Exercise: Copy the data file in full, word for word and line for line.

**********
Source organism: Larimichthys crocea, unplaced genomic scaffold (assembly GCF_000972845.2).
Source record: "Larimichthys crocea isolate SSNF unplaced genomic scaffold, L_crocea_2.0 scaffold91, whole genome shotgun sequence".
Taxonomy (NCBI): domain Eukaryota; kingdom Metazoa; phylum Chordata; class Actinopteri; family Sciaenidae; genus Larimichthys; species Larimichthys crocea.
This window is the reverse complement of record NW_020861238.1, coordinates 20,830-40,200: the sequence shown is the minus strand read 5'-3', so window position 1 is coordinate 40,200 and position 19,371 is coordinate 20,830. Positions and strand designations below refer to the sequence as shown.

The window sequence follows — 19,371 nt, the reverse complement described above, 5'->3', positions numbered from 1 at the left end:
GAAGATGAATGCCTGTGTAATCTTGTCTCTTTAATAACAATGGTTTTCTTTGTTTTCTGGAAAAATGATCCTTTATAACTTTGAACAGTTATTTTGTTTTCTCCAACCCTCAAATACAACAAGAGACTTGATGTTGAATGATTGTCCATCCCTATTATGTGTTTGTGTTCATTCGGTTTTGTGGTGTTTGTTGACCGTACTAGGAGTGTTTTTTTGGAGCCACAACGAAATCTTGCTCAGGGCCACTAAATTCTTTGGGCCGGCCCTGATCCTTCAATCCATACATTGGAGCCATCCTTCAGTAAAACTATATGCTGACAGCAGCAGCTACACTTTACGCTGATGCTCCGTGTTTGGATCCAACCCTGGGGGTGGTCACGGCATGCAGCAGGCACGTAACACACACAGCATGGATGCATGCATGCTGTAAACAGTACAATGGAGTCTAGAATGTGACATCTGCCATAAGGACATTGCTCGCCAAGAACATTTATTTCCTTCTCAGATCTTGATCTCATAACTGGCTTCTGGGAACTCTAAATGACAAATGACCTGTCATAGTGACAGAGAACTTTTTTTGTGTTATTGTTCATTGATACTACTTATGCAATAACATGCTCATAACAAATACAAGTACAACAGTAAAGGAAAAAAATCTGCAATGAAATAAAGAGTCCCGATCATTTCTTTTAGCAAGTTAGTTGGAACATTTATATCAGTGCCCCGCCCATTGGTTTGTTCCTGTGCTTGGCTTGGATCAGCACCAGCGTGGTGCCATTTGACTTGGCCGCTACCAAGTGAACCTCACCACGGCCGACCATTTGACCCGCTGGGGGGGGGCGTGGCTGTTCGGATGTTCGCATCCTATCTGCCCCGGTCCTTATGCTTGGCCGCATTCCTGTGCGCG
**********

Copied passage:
Source organism: Larimichthys crocea, unplaced genomic scaffold (assembly GCF_000972845.2).
Source record: "Larimichthys crocea isolate SSNF unplaced genomic scaffold, L_crocea_2.0 scaffold91, whole genome shotgun sequence".
Taxonomy (NCBI): domain Eukaryota; kingdom Metazoa; phylum Chordata; class Actinopteri; family Sciaenidae; genus Larimichthys; species Larimichthys crocea.
This window is the reverse complement of record NW_020861238.1, coordinates 20,830-40,200: the sequence shown is the minus strand read 5'-3', so window position 1 is coordinate 40,200 and position 19,371 is coordinate 20,830. Positions and strand designations below refer to the sequence as shown.

The window sequence follows — 19,371 nt, the reverse complement described above, 5'->3', positions numbered from 1 at the left end:
GAAGATGAATGCCTGTGTAATCTTGTCTCTTTAATAACAATGGTTTTCTTTGTTTTCTGGAAAAATGATCCTTTATAACTTTGAACAGTTATTTTGTTTTCTCCAACCCTCAAATACAACAAGAGACTTGATGTTGAATGATTGTCCATCCCTATTATGTGTTTGTGTTCATTCGGTTTTGTGGTGTTTGTTGACCGTACTAGGAGTGTTTTTTTGGAGCCACAACGAAATCTTGCTCAGGGCCACTAAATTCTTTGGGCCGGCCCTGATCCTTCAATCCATACATTGGAGCCATCCTTCAGTAAAACTATATGCTGACAGCAGCAGCTACACTTTACGCTGATGCTCCGTGTTTGGATCCAACCCTGGGGGTGGTCACGGCATGCAGCAGGCACGTAACACACACAGCATGGATGCATGCATGCTGTAAACAGTACAATGGAGTCTAGAATGTGACATCTGCCATAAGGACATTGCTCGCCAAGAACATTTATTTCCTTCTCAGATCTTGATCTCATAACTGGCTTCTGGGAACTCTAAATGACAAATGACCTGTCATAGTGACAGAGAACTTTTTTTGTGTTATTGTTCATTGATACTACTTATGCAATAACATGCTCATAACAAATACAAGTACAACAGTAAAGGAAAAAAATCTGCAATGAAATAAAGAGTCCCGATCATTTCTTTTAGCAAGTTAGTTGGAACATTTATATCAGTGCCCCGCCCATTGGTTTGTTCCTGTGCTTGGCTTGGATCAGCACCAGCGTGGTGCCATTTGACTTGGCCGCTACCAAGTGAACCTCACCACGGCCGACCATTTGACCCGCTGGGGGGGGGCGTGGCTGTTCGGATGTTCGCATCCTATCTGCCCCGGTCCTTATGCTTGGCCGCATTCCTGTGCGCG